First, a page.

Opposing the prayer, the administrative side of the High Court argued that the 2019 notification was only issued for those vacancies available till December 31, 2019. Reliance was placed on the case of Malik Mazhar Sultan (3) v. UP Public Service Commission, in which the Supreme Court issued detailed directions specifying timelines for appointments of District Judges; Civil Judges (Senior Division) and Civil Judges (Junior Division).

During the pendency of the petitions before the High Court, a fresh notification dated June 30, 2020, was also issued, inviting applications to 47 probable regular posts of Munsiff-Magistrate. A corrigendum dated July 30, 2020 was issued deleting the term ‘probable’ from the number of regular vacancies notified.

What the High Court ruled

Rule 7(2) provides that vacancies existing and arising within one year from the date of approval of the merit list by the Governor are to be filled up from the select list, unless a fresh list comes into force before the lapse of a year, the High Court Single Judge found. Since a special rule governs matter, the High Court ruled that the appointment sought to the additional vacancies cannot be denied.

The High Court opined that only a probable number of vacancies were notified in 2019. As such, the appointing authority was directed to forward an additional list of candidates from the merit list dated February 20, 2020 to the Governor for approval and appointment to the posts of Munsiff-Magistrate.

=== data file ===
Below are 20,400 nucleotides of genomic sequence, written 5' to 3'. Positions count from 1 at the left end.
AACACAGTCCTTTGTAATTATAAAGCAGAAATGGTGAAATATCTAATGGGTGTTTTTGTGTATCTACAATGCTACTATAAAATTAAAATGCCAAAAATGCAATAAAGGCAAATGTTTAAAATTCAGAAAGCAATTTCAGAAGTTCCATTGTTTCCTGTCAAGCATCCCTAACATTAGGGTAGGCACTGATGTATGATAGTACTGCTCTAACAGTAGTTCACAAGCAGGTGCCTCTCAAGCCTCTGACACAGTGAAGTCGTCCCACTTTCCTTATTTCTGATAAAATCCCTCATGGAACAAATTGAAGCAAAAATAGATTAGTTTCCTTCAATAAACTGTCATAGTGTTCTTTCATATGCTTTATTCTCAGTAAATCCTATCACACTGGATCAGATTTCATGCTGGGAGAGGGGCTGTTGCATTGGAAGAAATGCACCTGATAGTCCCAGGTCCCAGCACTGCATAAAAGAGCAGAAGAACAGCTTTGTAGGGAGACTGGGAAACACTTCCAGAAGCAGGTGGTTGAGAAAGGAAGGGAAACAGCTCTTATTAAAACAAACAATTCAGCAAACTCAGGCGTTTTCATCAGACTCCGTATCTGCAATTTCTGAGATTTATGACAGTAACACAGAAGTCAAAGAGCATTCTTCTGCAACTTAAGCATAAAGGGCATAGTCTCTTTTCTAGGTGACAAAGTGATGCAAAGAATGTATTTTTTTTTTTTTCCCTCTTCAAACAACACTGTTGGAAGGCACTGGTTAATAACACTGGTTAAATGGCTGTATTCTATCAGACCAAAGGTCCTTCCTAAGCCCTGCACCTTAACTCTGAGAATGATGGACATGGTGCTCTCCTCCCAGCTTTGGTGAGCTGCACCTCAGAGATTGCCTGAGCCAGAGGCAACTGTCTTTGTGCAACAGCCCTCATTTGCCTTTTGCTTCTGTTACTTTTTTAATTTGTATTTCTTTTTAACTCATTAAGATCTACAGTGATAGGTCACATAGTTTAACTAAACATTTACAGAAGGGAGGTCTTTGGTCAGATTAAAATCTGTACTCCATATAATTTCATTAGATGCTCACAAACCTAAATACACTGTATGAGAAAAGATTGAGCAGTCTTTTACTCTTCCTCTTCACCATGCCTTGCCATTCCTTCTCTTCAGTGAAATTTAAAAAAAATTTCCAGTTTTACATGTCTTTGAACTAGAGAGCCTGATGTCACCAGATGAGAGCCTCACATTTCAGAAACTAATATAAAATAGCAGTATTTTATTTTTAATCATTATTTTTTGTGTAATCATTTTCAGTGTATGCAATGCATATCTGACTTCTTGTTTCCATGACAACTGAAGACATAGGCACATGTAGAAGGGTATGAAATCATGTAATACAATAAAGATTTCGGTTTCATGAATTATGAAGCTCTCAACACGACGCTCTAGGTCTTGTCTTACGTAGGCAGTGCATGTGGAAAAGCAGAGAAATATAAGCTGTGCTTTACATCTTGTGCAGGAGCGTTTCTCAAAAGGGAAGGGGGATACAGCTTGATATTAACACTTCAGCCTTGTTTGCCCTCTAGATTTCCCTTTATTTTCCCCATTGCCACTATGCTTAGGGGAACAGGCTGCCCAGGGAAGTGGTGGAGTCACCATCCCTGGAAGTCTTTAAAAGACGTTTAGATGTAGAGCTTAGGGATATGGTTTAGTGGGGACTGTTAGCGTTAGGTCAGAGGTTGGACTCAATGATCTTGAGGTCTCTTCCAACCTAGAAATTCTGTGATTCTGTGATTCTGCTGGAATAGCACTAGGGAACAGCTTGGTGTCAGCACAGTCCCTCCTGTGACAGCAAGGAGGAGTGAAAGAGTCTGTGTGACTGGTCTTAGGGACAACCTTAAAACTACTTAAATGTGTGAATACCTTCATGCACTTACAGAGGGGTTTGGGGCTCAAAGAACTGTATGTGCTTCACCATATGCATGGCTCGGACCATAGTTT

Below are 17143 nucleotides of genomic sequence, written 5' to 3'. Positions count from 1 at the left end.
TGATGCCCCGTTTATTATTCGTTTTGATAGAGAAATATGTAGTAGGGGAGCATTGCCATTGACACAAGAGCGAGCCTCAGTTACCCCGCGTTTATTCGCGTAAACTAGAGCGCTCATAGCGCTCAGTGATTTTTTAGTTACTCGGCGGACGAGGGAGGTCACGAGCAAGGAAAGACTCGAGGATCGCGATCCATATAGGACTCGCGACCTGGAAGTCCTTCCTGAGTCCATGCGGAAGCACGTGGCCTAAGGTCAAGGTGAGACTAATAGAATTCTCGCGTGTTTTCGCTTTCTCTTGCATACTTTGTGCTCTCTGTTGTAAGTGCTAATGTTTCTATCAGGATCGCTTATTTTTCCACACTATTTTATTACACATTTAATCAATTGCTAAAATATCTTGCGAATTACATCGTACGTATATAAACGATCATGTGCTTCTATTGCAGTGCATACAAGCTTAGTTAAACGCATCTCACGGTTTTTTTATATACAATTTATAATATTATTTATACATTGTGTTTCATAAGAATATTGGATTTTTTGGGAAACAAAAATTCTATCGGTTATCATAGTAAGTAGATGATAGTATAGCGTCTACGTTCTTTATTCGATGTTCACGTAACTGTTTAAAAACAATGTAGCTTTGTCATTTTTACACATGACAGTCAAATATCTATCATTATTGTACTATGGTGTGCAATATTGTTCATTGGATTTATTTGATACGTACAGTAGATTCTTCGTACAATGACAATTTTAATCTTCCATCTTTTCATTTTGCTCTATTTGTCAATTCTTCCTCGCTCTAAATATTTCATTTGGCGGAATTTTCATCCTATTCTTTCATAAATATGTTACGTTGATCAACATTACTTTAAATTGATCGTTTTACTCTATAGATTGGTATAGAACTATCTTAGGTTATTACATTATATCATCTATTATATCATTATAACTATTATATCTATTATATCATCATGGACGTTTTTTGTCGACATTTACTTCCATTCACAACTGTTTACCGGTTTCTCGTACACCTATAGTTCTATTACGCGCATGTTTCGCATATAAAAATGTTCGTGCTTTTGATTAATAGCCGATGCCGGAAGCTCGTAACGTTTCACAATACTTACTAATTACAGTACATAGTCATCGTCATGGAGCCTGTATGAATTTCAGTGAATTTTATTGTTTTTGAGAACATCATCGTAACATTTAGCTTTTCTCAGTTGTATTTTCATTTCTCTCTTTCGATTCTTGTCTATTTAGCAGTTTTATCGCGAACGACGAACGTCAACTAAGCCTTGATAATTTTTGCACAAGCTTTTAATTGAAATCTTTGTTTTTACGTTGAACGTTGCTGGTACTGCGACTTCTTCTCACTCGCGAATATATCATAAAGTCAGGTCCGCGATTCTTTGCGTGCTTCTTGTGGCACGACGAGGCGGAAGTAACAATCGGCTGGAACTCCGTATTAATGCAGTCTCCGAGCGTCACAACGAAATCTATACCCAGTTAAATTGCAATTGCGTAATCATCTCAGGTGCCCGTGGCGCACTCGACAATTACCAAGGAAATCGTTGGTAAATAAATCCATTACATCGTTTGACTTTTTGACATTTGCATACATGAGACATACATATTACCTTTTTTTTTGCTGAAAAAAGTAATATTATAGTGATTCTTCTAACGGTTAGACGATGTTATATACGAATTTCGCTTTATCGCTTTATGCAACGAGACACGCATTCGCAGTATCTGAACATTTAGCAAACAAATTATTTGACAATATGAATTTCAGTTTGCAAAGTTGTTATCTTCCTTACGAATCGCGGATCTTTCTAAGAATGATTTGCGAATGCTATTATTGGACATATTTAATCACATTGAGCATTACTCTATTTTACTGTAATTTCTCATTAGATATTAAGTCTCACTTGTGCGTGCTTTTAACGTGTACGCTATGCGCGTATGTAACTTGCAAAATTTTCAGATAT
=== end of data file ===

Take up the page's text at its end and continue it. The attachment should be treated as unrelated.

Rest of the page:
The Division Bench upheld the this Single Judge ruling, effectively affirming that the merit list approved on 7 May, 2020 would be valid for vacancies till 6 May, 2021 or till a fresh list comes into force, whichever is earlier.

Why the Supreme Court set aside the High Court ruling

Selection process cannot ordinarily exceed number of advertised posts

Referring to various precedents, the Bench highlighted that "Where the authority which makes a selection advertises a specific number of posts, the process of selection cannot ordinarily exceed the number of posts which have been advertised."

It added:

"While notifying a process for appointment, the authority may take into consideration the actual and anticipated vacancies but not future vacancies. Anticipated vacancies are the vacancies which can be reasonably contemplated to arise due to the normal exigencies of service such as promotion, resignation or death. Hence, in notifying a given number of posts for appointment, the public authority may legitimately take into account the number of vacancies which exist on the date of the notification and vacancies which can reasonably be accepted to arise in the exigencies of the service. While the exact number of posts which may fall vacant due to circumstances such as promotion, resignation or death may be difficult to precisely determine the authority may make a reasonable assessment of the expected number of vacancies on these grounds. However, future vacancies conceptually fall in a distinct class or category. Future vacancies which arise during a subsequent recruitment year cannot be treated as anticipated vacancies of a previous selection year. Vacancies which would arise outside the fold of the recruitment year would not fall within the ambit of anticipated vacancies. For it is only the vacancies, actual and anticipated which would fall within the course of the selection or recruitment year that can be notified when the selection process is initiated. These are constitutional principles to which statutory edicts are subordinate."